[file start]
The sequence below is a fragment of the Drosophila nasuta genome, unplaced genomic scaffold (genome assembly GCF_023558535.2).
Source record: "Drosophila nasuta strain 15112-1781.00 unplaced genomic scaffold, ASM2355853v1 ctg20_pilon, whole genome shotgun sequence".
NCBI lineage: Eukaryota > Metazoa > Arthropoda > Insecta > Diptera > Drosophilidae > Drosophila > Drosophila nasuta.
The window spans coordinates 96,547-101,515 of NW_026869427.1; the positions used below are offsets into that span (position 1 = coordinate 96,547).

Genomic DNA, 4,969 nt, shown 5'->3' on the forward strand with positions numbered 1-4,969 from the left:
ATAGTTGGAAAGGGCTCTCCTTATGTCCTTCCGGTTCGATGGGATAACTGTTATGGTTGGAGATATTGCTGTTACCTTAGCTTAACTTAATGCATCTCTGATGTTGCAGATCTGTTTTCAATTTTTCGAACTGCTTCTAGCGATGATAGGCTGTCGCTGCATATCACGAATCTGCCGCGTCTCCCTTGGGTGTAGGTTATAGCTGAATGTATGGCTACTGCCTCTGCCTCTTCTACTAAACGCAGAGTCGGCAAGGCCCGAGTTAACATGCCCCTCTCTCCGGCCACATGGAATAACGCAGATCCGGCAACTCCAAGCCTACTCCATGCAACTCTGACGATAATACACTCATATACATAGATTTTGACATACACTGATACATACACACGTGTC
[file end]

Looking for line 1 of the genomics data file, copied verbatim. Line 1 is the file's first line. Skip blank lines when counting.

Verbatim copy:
The sequence below is a fragment of the Drosophila nasuta genome, unplaced genomic scaffold (genome assembly GCF_023558535.2).